Quakerism at Westtown
...we went to meeting for worship to the fire circle. We walked far. We walked past the lake and then we made a turn and were there. We found a seat. The fire felt good against my back. I looked at everyone sitting around me. It was easy to listen to God.
Westtown 4th grader
Quakers do not proselytize.
They do not seek to convert others to the religion of Friends. So how can Quaker values really be at the core of Westtown’s educational program in a way that speaks to all students and teachers without at the same time violating their own faith traditions?
“Silence is the medium that crosses many spiritual lines. It respects the diversity of faiths in the school community…” Dorothy Flanagan
Opportunity for Reflection
Quaker Meeting for Worship is a deceptively simple experience. Community members enter the meeting house – a building with no religious symbols or decoration - in silence. As people settle into the meeting they discover an oasis away from the noise and motion of life. Sometimes a person gains insight from the shared silence and is moved to communicate it with the group by rising and speaking. It is through this silence, even because of it, that those of any faith can worship in this setting.
Affirmation of Individual Gifts
Quakers believe there is that of God within every person. This is demonstrated in Westtown classrooms as teachers look to nurture the best in each child, and children accept and respect one another. Because of the basic premise that the inner light exists in us all, not only are everyone’s contributions valued, but also expectations for class participation are high.
Westtown graduates come away with the sense that their education has been a shared endeavor among themselves, their peers and their teachers. In discussion-based, seminar-style classes, Westtown students encounter an open-mindedness about curriculum and teaching coupled with an emphasis on critical thinking skills.
A Quaker education strives to be socially responsible. Peace and war, racism and brotherhood, injustice and law, violence and nonviolence: these are basic issues Westtown students consider not only in the Meeting House but also in their classrooms. As part of a unit on Africa, sixth graders learn about the history of the slave trade—and about modern-day slavery. Upper School students have many opportunities to actually live within the culture of diversity Westtown promotes, by taking part in guided travel and cultural exchange programs in places such as Spain, Ghana, Peru and Nepal, as well as through the boarding program that brings together students from around the world. Ninth and 10th graders become agents of change when they design a social action plan in a class entitled Peace & Justice.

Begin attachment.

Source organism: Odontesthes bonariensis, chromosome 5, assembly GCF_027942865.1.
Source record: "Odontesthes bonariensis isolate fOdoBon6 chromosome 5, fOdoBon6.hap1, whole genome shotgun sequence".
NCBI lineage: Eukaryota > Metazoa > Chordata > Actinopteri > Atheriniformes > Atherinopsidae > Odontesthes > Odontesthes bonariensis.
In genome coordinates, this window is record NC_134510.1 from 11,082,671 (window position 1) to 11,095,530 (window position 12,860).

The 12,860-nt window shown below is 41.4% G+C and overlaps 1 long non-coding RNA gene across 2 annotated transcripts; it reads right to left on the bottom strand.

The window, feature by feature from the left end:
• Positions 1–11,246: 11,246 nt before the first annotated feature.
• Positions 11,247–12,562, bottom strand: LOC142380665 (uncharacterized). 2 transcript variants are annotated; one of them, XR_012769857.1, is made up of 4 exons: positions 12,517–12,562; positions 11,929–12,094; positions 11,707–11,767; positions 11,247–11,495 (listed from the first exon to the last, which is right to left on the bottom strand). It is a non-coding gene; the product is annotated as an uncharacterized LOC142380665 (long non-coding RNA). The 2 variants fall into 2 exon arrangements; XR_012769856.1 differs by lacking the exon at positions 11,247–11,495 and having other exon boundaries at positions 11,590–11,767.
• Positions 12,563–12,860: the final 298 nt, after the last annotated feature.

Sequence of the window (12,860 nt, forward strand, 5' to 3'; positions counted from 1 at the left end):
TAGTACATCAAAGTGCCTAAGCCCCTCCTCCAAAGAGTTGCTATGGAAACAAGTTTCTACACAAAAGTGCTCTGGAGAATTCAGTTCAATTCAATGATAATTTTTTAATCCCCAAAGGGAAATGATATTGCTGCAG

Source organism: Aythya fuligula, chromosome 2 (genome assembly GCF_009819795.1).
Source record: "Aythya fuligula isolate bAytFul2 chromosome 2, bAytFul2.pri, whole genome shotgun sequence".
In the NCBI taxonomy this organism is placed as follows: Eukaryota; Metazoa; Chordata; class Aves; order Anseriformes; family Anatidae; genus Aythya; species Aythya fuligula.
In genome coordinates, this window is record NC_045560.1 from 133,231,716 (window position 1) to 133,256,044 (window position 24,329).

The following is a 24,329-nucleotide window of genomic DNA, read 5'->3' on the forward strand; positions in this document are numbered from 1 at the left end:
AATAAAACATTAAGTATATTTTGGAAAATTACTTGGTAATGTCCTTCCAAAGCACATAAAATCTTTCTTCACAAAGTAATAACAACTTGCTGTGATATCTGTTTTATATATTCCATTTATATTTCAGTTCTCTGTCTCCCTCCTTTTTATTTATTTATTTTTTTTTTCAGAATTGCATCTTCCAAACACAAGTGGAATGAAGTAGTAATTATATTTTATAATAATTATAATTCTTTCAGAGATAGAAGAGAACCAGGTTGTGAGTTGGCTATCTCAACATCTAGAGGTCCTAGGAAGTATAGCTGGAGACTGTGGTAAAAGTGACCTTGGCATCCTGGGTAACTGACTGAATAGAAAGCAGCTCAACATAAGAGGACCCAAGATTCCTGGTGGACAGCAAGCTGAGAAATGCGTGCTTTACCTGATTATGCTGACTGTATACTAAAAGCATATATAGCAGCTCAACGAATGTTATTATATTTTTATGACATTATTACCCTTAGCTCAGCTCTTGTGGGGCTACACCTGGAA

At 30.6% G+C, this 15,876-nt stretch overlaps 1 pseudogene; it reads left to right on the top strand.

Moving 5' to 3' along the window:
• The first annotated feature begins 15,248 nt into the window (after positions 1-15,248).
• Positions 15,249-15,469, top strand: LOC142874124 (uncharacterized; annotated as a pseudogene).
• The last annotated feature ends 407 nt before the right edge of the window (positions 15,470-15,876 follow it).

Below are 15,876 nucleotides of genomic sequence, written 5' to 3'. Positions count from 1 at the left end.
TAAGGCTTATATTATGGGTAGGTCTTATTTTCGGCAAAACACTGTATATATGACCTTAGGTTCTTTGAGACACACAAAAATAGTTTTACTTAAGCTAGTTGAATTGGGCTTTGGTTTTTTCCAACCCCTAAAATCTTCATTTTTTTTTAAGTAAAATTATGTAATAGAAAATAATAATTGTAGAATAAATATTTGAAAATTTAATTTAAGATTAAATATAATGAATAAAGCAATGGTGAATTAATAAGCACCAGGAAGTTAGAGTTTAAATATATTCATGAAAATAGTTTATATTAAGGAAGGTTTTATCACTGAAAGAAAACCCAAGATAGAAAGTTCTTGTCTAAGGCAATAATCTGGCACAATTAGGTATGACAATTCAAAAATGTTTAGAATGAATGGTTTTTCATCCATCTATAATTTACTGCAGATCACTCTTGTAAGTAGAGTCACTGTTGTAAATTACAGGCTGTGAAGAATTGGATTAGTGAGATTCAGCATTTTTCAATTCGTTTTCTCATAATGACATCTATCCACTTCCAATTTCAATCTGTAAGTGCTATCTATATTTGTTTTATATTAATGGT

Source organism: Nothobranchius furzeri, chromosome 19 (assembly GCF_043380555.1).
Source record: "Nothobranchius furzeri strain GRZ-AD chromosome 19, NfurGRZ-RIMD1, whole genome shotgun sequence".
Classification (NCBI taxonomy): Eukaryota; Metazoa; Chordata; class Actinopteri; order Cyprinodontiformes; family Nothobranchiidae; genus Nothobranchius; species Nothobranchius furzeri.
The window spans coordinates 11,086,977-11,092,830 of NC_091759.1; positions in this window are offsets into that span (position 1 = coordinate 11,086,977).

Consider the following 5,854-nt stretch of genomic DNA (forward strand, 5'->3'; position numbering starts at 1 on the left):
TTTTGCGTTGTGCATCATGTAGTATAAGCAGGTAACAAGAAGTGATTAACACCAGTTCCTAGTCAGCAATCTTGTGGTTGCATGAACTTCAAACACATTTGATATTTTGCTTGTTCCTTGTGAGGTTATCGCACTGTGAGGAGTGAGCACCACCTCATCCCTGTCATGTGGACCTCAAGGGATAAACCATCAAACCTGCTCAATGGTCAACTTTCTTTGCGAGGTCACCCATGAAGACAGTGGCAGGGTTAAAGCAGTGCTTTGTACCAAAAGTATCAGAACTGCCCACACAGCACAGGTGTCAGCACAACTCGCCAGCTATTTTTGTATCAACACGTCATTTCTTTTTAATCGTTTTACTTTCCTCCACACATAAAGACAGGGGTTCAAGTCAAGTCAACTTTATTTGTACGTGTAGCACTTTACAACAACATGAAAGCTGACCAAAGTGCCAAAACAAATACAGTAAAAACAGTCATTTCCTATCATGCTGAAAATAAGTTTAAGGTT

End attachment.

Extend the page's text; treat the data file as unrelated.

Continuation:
When asked about Westtown’s greatest strengths, young alumni often talk about the quality of the academic program and a profound sense of community. Being a responsible and active member of one’s community is fostered even from the youngest grades. First graders learn about all the different kinds of people it takes to run Westtown School as well as studying the rainforest and how to protect it. 7th grade students have Pre-K reading partners. The 5th grade “Million Dollar Math Project” challenges them to propose a service or business which would benefit society. Upper School students participate in the Work Program, working here on campus and Service Network, volunteering with local charities. Each of these aspects of the curriculum fosters a sense of responsibility toward – and belonging to – the school community and the global community. The boarding program sets Westtown apart as it challenges students to live, learn and work together within a richly diverse residential setting.
Young alumni who spoke about the school’s spiritual dimension mentioned the power of a social education alongside the high academic expectations, an emphasis on personal responsibility, the treatment of each student as a unique and important individual, and the development of a strong moral center and a sense of social justice. One young man told about his feeling of liberation when he came to Westtown that he was allowed—and encouraged—to be his authentic self. And one simply said this: “Quakerism taught me a lot about how to be a good person.”